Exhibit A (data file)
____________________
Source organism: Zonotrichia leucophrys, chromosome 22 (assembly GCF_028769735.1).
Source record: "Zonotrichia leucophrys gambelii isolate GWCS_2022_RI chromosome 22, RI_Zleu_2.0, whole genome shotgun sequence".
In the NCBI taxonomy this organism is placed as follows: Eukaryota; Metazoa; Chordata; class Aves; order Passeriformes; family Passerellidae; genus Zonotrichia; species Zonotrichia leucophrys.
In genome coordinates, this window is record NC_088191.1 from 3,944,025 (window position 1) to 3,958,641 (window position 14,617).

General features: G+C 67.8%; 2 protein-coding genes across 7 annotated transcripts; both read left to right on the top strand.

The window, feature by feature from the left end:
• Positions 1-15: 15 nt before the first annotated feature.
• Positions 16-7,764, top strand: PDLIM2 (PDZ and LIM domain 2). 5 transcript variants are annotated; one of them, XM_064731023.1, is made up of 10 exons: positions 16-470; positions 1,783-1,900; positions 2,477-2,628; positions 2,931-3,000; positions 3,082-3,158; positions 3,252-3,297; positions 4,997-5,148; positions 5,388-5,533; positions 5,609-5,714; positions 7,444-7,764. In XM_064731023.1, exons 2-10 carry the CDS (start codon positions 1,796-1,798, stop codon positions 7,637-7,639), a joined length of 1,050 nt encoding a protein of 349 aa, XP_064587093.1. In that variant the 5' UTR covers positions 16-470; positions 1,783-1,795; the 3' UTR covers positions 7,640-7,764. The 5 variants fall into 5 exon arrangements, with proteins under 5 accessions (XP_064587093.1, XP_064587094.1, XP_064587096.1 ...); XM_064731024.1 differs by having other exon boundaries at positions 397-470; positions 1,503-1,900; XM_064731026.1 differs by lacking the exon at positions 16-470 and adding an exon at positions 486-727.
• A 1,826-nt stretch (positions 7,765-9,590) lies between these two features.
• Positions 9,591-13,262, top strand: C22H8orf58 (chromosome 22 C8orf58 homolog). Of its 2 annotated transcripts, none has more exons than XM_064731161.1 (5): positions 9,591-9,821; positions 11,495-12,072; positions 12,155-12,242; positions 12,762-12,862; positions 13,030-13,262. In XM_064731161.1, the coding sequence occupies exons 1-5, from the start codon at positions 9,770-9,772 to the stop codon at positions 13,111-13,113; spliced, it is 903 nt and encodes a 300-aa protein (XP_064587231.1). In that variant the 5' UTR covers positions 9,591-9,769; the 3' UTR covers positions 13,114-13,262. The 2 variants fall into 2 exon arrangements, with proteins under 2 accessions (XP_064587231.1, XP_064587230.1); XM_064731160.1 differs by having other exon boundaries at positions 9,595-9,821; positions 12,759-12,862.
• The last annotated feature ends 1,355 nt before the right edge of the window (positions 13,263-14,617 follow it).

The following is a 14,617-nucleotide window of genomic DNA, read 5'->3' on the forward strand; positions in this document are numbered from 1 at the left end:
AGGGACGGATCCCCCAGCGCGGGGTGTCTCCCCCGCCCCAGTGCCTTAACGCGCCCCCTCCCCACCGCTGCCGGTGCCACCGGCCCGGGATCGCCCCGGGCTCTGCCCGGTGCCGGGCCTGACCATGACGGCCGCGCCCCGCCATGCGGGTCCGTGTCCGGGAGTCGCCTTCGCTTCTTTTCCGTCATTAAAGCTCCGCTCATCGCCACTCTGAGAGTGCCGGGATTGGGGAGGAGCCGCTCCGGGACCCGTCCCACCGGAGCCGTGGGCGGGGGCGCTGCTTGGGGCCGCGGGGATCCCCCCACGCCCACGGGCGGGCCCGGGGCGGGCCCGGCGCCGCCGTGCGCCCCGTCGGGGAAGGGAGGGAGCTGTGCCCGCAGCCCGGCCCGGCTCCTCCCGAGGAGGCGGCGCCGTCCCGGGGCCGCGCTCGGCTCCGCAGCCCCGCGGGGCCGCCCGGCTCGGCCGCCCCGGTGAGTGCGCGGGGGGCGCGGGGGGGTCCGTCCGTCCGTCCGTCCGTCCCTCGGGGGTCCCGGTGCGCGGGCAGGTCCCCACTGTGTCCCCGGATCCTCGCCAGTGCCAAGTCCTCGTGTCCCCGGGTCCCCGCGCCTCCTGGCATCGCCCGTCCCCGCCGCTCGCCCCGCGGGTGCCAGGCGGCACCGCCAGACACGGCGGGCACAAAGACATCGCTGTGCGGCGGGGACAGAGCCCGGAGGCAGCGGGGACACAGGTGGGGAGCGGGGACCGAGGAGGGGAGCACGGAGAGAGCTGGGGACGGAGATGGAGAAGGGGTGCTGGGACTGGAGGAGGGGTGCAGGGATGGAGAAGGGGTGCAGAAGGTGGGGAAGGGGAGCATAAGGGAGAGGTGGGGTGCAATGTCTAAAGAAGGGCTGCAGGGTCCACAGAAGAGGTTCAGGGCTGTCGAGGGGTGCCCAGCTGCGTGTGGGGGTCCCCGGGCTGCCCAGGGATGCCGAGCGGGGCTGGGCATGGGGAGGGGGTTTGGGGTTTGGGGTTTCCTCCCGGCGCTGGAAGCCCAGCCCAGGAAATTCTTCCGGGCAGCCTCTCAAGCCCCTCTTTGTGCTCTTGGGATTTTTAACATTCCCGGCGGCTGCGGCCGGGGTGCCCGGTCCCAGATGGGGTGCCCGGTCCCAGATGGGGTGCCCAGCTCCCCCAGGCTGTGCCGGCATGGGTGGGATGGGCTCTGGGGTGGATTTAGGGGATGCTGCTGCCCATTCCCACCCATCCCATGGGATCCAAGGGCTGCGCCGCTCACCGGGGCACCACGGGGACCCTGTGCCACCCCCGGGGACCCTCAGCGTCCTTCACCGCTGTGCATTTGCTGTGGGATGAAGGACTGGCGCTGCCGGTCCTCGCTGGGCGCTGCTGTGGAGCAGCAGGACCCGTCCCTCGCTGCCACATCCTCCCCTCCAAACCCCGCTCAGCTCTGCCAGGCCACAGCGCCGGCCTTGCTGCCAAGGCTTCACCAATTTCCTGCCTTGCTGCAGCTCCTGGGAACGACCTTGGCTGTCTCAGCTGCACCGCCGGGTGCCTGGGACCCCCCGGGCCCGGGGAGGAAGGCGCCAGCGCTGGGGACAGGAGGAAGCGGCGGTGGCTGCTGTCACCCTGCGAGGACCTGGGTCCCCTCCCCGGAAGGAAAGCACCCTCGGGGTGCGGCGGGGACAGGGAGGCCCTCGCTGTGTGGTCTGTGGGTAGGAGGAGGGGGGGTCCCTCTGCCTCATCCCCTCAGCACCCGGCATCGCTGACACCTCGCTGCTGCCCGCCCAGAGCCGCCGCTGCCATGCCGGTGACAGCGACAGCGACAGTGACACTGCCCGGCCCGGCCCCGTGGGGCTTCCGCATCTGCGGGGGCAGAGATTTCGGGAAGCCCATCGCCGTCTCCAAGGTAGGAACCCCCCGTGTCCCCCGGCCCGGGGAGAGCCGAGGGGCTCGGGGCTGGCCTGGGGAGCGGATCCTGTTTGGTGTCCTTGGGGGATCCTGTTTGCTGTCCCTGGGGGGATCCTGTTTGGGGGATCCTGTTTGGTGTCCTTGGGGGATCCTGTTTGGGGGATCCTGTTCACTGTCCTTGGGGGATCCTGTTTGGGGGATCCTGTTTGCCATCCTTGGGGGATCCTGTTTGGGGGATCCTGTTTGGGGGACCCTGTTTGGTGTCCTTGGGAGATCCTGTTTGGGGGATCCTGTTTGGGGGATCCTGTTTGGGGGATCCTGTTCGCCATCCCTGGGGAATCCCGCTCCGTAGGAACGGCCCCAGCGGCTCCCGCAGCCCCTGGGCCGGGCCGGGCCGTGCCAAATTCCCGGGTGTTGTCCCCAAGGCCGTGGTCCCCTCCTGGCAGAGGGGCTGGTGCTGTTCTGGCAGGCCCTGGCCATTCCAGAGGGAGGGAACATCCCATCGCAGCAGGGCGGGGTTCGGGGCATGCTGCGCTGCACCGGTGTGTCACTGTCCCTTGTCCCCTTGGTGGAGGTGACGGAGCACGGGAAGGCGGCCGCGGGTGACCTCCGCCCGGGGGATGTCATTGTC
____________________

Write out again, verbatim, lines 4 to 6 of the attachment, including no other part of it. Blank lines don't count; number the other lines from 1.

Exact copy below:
In genome coordinates, this window is record NC_088191.1 from 3,944,025 (window position 1) to 3,958,641 (window position 14,617).

General features: G+C 67.8%; 2 protein-coding genes across 7 annotated transcripts; both read left to right on the top strand.

The window, feature by feature from the left end: